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HMS Sussex in storm off coast of Gibraltar
Cutaway of HMS Sussex
Pilots guide the ROV during Odyssey's search for HMS Sussex shipwreck site
Odyssey crew prepares to launch ROV to the site believed to be HMS Sussex
Iron cannon on the shipwreck site believed to be HMS Sussex

HMS Sussex Historical Overview

HMS Sussex was a 157 foot-long, 80-gun English warship lost in a severe storm in the western Mediterranean in 1694. Research suggests when the Sussex sank she was carrying a substantial cargo of coins. Odyssey believes it has located the shipwreck of HMS Sussex and has signed an exclusive partnering agreement with the Government of the United Kingdom for the archaeological excavation of the shipwreck site.

Launched at Chatham Dockyard on April 11, 1693, HMS Sussex was the seventh of 13 ships built in a special naval program aimed at countering French expansionism. The War of the League of Augsburg in which she would briefly play a part had begun in October 1688 and would last until 1697.   

Under the command of Admiral Sir Francis Wheeler, HMS Sussex set sail on its first major voyage in December 1693 as the flagship of the Royal Navy fleet assigned strategic duties in the Mediterranean Sea. Thirty-eight warships made up the military component of the “Straits Fleet” (as it was called). Six others were to join the fleet at Cadiz, along with four Dutch warships.

The Sussex’s mission in the Mediterranean was part of a grand strategy by a coalition of nations to weaken an aggressive France ruled by the Sun King, Louis XIV. A pivotal figure in the strategy was Victor Amadeus, the Duke of Savoy, and an ally of England, Holland, Spain and others in the War of the League of Augsburg. Savoy's entry in the war threatened France with the risk of attack through a poorly defended area. When France offered a generous payment to persuade the Duke of Savoy to switch sides—3,000,000 "in money," and six tons of gold—the English hurried to deliver a large fortune to counter France’s bribe.

Historical records suggest that a shipment of money equal to a million pounds sterling was destined for Savoy, shipped aboard HMS Sussex. That amount would have closely equaled the bribe Louis XIV offered the Duke to abandon the allies. Other 1693 documents including the Calendar of State Papers, the official diaries of the English Court, show that just as Wheeler's fleet was assembling to sail for the Mediterranean, an order was sent to the Exchequer* to issue "a million pounds in money for the use of the Fleet, and that "a great summ of money is sending hence for Savoy."

On December 27th, 1693, Wheeler’s fleet sailed for the Mediterranean from Spithead, a naval port on the southeastern end of Great Britain guarding the English Channel. The entire fleet of merchant and naval ships, 199 vessels in total, filled the harbor of Cadiz, Spain, to take on supplies and reorganize for nearly a month before breaking into smaller groups for various destinations in the Mediterranean. HMS Sussex and a number of other warships then sailed to Gibraltar to rendezvous with merchants waiting for an escort to convoy to Italy and the eastern Mediterranean ports of the Levant. There, a gathering of 85 merchant vessels and warships then prepared to set out to sea. As archival records indicate, Sussex may have held a secret commission to deliver a huge subsidy to secure Savoy's loyalty and continued participation in the war against Louis XIV.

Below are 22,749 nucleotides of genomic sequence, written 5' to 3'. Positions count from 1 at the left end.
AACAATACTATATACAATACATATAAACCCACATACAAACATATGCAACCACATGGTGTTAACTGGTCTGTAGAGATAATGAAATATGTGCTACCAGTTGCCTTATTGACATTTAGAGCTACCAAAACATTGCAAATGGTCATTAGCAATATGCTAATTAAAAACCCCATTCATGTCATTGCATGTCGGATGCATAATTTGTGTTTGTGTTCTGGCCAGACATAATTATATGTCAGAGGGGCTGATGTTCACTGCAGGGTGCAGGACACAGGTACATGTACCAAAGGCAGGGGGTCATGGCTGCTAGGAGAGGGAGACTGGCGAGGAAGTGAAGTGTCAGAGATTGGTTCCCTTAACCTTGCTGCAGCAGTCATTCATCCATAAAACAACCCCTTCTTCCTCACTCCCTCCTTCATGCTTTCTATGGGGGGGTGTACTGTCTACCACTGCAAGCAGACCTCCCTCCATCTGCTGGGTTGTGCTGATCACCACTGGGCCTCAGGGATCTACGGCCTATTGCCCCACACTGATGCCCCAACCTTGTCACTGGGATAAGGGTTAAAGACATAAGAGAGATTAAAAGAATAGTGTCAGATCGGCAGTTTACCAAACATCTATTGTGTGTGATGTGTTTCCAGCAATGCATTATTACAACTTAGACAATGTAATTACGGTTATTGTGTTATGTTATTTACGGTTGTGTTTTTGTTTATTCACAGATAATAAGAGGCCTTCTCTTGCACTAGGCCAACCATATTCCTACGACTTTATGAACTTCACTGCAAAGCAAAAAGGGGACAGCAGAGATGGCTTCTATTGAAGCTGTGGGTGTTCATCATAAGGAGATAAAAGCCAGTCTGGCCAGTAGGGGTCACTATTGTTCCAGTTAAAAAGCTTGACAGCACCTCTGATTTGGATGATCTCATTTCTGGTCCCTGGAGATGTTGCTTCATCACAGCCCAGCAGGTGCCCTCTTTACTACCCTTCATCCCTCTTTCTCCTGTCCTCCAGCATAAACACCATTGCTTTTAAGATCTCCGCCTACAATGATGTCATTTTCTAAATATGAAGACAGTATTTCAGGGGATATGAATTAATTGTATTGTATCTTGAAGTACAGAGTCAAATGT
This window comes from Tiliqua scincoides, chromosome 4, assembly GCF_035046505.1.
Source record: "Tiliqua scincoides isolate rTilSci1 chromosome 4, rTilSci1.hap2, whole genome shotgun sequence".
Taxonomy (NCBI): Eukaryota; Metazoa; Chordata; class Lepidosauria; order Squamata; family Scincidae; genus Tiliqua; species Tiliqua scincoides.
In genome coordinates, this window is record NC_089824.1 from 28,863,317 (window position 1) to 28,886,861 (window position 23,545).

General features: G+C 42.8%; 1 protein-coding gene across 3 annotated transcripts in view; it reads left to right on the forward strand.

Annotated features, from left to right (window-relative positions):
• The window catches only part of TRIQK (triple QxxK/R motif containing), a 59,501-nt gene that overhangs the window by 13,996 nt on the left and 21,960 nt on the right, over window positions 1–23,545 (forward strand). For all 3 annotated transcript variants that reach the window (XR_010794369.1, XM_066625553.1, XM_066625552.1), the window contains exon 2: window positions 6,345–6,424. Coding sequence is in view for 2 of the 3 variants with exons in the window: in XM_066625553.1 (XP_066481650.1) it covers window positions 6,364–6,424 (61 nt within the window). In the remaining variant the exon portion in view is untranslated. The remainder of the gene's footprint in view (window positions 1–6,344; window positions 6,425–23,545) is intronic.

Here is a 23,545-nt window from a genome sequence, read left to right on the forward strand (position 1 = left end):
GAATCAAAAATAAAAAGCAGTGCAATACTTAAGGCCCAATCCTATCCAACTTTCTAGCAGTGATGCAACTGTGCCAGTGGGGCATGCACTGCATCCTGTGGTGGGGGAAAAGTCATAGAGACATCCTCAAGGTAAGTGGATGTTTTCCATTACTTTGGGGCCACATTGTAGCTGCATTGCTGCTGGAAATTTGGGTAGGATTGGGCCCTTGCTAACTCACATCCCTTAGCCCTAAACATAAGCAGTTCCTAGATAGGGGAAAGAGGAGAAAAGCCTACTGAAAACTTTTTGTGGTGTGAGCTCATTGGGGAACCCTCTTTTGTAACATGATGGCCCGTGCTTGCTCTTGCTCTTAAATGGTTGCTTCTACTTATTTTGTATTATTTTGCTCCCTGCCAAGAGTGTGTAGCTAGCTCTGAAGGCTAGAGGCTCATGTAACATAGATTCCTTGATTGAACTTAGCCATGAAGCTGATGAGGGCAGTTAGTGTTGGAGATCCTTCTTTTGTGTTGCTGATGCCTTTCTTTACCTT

On the afternoon of February 17th, soon after Admiral Wheeler’s fleet cleared Gibraltar Bay, a fierce storm blew in off the African coast. The Sussex and her convoy were caught in the open sea as the storm increased in strength. On the morning of February 19th, 1694, HMS Sussex sank. Of the more than 600 crew aboard, all but two drowned. Among the victims was Admiral Wheeler, whose body was found several days later on the eastern shore of the rock of Gibraltar.

Thirteen ships of the fleet were lost in the storm, many on Gibraltar's rocky shore or in the Bay of Gibraltar. HMS Sussex was the largest and most heavily armed of all of the ships that foundered in the open sea. There were approximately 1,200 casualties in total, in what remains one of the worst disasters in the history of the Royal Navy. The sinking of the Sussex was observed by several eyewitnesses who later testified at a hearing held by the Royal Navy. Two vessels also witnessed her sinking and reported the loss in their logs. This data combined with other reports was essential to Odyssey in its early research and subsequent search for the wreck of HMS Sussex.

The secret funds never reached Savoy. Compelling evidence suggests that the Duke’s enormous payment went down with the ship. A year later, England again shipped money to Savoy, but it was too late. The Duke of Savoy had taken the French offer and changed sides. In the secret Treaty of Turin negotiated in early 1696, Savoy reaped considerable gains in land, fortifications, and acceptance in the French royal family. His defection brought the war to an end in stalemate a year later with the Treaty of Ryswick in 1697.

Shortly after the loss of HMS Sussex, the English Crown immediately sought to raise one million pounds sterling in new revenues, a sum that corresponds precisely with the money that is believed to have been aboard the ship when she sank deep in the Mediterranean.

*In British history, the government department that was responsible for receiving and dispersing the public revenue.

At this time, England financed her fleet operations by running a deficit. At no time in 1693 had a million pounds of money been issued from the Exchequer to pay for victuals, crew and officers' salaries, or shipyard work. This order was an extraordinary action taken by a desperately cash-strapped government and the best explanation is that it was intended for the Duke of Savoy.

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